Major music festivals have come and gone over the years (Lollapalooza went from a touring festival to one weekend in Chicago and found it to be a successful change of plans) and, with the music industry having one of its worst periods ever, it’s impressive that the Glastonbury Music Festival is still going strong since the 60’s.. Directed by Julien Temple (who previously did a documentary following the Sex Pistols called "The Filth and the Fury", as well as helming quite a few music videos), “Glastonbury” isn’t just a concert documentary, but a tribute to the diverse group of musicians, fans, crew and others who have managed to make Glastonbury a success. Starting off with a bit of “history“ of the area, Temple‘s documentary attempts to put the viewer right in the middle of things.
The documentary mainly focuses on the present-day festival, but provides concert footage from festivals past (the Velvet Underground) worked in throughout the show. As interesting to watch as the bands are, Temple is also just as interested in the quite varied cast of characters wandering about in the audience, such as an insurance salesman who feels he can finally be himself here after the routine of his daily life. There’s also the older gentleman who seeks the Woodstock vibe that is in short supply these days.
As interesting as the people are at the festival these days, what’s really fascinating is the contrasts Temple offers up between the early days of the festival and the current one. We see the creator of the festival, Michael Eavis, talking about his fears of not attracting enough crowds, and the smallish crowds dancing in the fields in front of a makeshift, rugged stage. He’s worried about gatecrashers to the concert (and we see some of the creative ways people have broken into the festival on a couple of occasions.) Contrast that with today’s Glastonbury, which has a security force, high gates and loads of cameras. The small crowd of people that came out into the beautiful scenery to catch the first concert pales in comparison to what is now a sea of tents and people as far as the eye can see.
Temple's movie is really rather like being in the middle of the muddy field in Glastonbury in a sea of people. It's crowded, it's messy, some of it is quite beautiful while other patches can give off a bit of an odor. This is about as epic a music-related documentary as one can get, as the thing spills out past the two hour mark and marches along to its own beat until nearly the 150-minute point. An even 120 minutes would probably have been a better length for the material.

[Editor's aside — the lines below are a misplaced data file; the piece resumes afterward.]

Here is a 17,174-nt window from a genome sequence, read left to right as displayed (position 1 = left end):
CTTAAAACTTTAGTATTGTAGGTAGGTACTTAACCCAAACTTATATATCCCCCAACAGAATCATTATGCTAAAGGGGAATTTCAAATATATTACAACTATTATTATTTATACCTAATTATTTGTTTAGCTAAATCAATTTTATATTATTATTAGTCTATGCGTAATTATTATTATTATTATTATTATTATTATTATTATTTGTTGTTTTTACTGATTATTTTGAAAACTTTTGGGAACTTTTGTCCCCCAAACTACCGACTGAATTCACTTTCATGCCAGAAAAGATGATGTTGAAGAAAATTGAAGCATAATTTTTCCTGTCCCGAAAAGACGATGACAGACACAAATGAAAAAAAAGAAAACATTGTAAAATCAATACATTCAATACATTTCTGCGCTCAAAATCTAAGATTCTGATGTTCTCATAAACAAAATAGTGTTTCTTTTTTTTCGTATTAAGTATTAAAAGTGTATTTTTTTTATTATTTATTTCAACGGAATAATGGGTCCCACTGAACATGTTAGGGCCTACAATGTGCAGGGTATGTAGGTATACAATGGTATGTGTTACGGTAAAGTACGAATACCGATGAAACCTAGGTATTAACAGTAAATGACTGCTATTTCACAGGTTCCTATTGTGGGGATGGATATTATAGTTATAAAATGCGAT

Those going in expecting a concert documentary are going to be disappointed, as Temple frequently cuts away from songs and doesn't show the full performances. Instead, this could be more accurately be described as an "experience documentary" that plops the viewer right down in the middle of the tents and crowds and field muck and providing a look at how those audiences have changed so greatly over the years. Yes, there's a bit too many random crowd shots, but Temple's film is otherwise a pretty wild documentary of this cultural event that has evolved and expanded over the years so greatly.
VIDEO: "Glastonbury" is presented by Thinkfilm in anamorphic widescreen and, while a few hiccups occur, this was a mostly pleasing transfer of quite varied material that was all shot on different cameras over different years. The older footage is mostly in pretty decent shape, with only some sections appearing mildly worn and a little faded. The newer footage looks crisp and detailed, with no issues. Aside from the minor wear present on some of the older footage, few issues were seen - a little bit of edge enhancement here, a little bit of artifacting there. Colors looked somewhat faded in some of the older footage, but newer footage appeared bright and bold.
SOUND The film is presented in Dolby Digital 5.1. The film's sound mix is surprisingly good, using the surrounds to provide an enveloping, open feel to the audio and get viewers into the middle of the experience. Audio could seem a little muddled during some of the interviews, as the noise in the surrounding area seemed to result in dialogue suffering at times. Otherwise, audio quality was fine, considering the material, with crisp, full-sounding music.
EXTRAS: Director Julien Temple and Jarvis Cocker provide commentary for the film on the first DVD. Those who were looking for uncut performances in the documentary will find them by heading over to the second disc, which houses uncut performances from Foo Fighters, Paul McCartney, Radiohead, REM, Nick Cave and the Bad Seeds, Fun Lovin' Criminals, Goldfrapp, the Killers, White Stripes and Kaiser Chiefs. The second disc also offers up bonus interviews with Noel Gallagher (who talks about getting harassed more backstage than out front), Moby, Michael Eavis, James Brown, John Peel, Coldplay and the Dandy Warhols, as well as from additional concertgoers. The interviews are fun and informal, with the musicians sitting down and chatting about their feelings about the festival and its atmosphere. Finally, we get the film's theatrical trailer and two featurettes: "Glastobury: Freeing the Spirit: 1999" and "Glastonbury Ceremony."
Final Thoughts: Yes, there's a bit too many random crowd shots, but Temple's film is otherwise a pretty wild, rather epic documentary of this cultural event that has evolved and expanded over the years so greatly. The DVD presentation offers fine audio/video quality and a good selection of extras. Recommended for fans.